Most infrared homing missiles in game are what are known as "rear-aspect" missiles, which require you to be in the rear aspect of your target (behind the target) in order for the missile to lock on. This is because early IR seekers were only sensitive enough to lock on to very hot targets, such as the exhaust of a jet engine. There are however some more advanced missiles in game which are known as "all-aspect" missiles, these missiles have more sensitive IR seekers and better tracking systems which are able to detect heat emitted from the body of the aircraft, allowing the missile to lock on to and engage a target from any direction. These missiles are a major upgrade other infrared homing missiles, they allow you to attack a target from any direction and are much harder to dodge.

Countermeasures

There are general techniques pilots can employ to dodge missiles (covered in a later section), however in addition some vehicles also have systems dedicated to defeating infrared homing missiles. These systems fall in to two categories: flares and IRCM systems.

Flares

The most basic countermeasure to infrared homing missiles is the use of flares. Flares are a type of pyrotechnic which can be fired (usually in bursts) from the target aircraft when the pilot believes a heat seeking missile has been fired at them. The flare burns extremely hot and produces a large amount of infrared light; this will often trick the IR seeker of the missile into locking on to the flares instead of the target aircraft. More modern missiles with more advanced IR seekers are less vulnerable to flares.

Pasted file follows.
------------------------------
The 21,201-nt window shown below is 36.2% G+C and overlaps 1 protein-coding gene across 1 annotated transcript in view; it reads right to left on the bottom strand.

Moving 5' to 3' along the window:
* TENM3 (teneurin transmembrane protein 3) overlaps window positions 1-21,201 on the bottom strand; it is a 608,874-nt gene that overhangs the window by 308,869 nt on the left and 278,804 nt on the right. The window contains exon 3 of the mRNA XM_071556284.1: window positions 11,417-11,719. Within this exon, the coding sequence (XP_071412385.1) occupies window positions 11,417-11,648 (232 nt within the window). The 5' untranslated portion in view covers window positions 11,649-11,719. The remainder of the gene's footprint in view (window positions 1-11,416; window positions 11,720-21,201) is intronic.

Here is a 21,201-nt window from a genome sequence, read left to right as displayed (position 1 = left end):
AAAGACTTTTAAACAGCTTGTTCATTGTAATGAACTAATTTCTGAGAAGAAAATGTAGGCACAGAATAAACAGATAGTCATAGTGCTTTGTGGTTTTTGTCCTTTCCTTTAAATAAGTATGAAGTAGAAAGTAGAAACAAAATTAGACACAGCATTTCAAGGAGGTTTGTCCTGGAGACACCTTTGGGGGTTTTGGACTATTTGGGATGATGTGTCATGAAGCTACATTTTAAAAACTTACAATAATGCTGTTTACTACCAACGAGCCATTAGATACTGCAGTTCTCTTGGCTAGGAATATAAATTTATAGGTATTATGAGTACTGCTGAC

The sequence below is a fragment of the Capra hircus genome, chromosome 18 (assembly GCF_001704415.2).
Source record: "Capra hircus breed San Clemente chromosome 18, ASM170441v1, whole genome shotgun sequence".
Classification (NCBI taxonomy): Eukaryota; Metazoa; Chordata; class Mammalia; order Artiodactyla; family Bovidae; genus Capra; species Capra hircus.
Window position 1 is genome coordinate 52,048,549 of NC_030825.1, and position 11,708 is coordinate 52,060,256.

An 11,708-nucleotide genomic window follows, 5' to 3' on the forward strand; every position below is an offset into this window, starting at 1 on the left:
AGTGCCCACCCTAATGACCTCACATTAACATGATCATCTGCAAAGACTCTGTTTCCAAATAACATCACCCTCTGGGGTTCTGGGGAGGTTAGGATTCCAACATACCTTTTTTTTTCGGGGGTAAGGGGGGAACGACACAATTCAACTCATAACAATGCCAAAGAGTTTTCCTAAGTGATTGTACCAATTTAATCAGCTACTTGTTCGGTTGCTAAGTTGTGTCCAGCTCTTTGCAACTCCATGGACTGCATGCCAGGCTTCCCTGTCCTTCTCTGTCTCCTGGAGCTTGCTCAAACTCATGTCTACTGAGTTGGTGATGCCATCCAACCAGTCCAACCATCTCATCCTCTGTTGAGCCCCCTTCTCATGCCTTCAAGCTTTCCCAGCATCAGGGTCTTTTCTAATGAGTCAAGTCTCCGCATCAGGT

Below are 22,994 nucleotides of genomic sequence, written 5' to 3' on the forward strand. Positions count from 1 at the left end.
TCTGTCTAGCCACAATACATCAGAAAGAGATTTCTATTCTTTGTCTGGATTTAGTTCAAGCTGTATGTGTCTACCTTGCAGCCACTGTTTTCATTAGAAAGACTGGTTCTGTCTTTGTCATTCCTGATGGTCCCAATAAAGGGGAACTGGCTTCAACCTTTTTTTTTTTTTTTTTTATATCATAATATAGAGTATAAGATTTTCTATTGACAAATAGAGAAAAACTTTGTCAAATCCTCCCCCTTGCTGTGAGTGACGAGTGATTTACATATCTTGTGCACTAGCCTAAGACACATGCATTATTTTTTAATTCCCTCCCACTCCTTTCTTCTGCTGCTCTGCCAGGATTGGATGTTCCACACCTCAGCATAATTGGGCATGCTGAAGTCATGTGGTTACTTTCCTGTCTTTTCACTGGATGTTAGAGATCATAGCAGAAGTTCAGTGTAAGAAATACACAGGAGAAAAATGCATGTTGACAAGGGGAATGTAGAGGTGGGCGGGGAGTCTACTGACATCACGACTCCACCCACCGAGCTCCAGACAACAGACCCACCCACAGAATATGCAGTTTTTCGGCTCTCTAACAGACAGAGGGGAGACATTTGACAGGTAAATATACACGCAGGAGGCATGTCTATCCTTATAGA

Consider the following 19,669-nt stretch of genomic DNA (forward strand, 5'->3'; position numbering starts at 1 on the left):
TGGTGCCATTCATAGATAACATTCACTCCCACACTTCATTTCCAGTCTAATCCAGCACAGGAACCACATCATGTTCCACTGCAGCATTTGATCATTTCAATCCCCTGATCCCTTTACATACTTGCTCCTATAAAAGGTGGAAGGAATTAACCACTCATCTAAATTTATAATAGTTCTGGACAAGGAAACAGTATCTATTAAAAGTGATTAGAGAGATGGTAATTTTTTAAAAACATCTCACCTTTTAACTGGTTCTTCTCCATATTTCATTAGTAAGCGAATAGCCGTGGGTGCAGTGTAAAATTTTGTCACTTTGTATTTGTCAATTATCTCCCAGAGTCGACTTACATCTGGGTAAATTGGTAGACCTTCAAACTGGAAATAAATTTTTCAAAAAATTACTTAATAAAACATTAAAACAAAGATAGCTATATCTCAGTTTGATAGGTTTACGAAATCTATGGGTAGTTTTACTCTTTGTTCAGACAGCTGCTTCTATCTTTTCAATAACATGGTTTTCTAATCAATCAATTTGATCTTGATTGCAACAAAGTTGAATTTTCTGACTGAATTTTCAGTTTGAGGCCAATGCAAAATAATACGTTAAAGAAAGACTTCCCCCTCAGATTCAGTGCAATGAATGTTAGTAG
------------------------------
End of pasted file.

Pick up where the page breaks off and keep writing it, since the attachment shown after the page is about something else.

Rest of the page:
In game it is currently only helicopters which are equipped with flares. If a target you are locking onto deploys flares you will often see the seeker ring move over the flares instead of the target. If a missile has been fired then the target deploys flares the missile will often switch course and fly towards the flares. Some modern missiles in game are not affected as much by flares.

Infrared Counter Measures (IRCM) systems

A more advanced countermeasure to infrared guided missiles are Infrared Counter Measures (IRCM) systems, these systems are effectively jammers for infrared missiles. There are two techniques used by these systems: older systems would have a powerful infrared light source, which was then flickered on and off; this would disrupt the missile's guidance system and cause it to fly off course. More modern systems detect the missile and shine a leaser directly at it, blinding the IR seeker.

In game these systems make locking on to aircraft with the system activated much harder. It is currently only helicopters which have access to these systems.

Infrared homing missile controls

Infrared homing missile controls
Control name Default Keybind
(PC keyboard & mouse)
Description
Weapon lock  ??? Toggles the missile's IR seeker on or off
Fire air-to-air missile Space Fires the air-to-air missile once a target is locked, or if IR seeker is not active it will activate the seeker.

Infrared homing pros and cons

Pros:

  • Fire and forget in nature
  • Hardest type of missile to dodge (although this depends on the exact missile, some like the SRAAM can be extremely hard to dodge, while others are quite easy)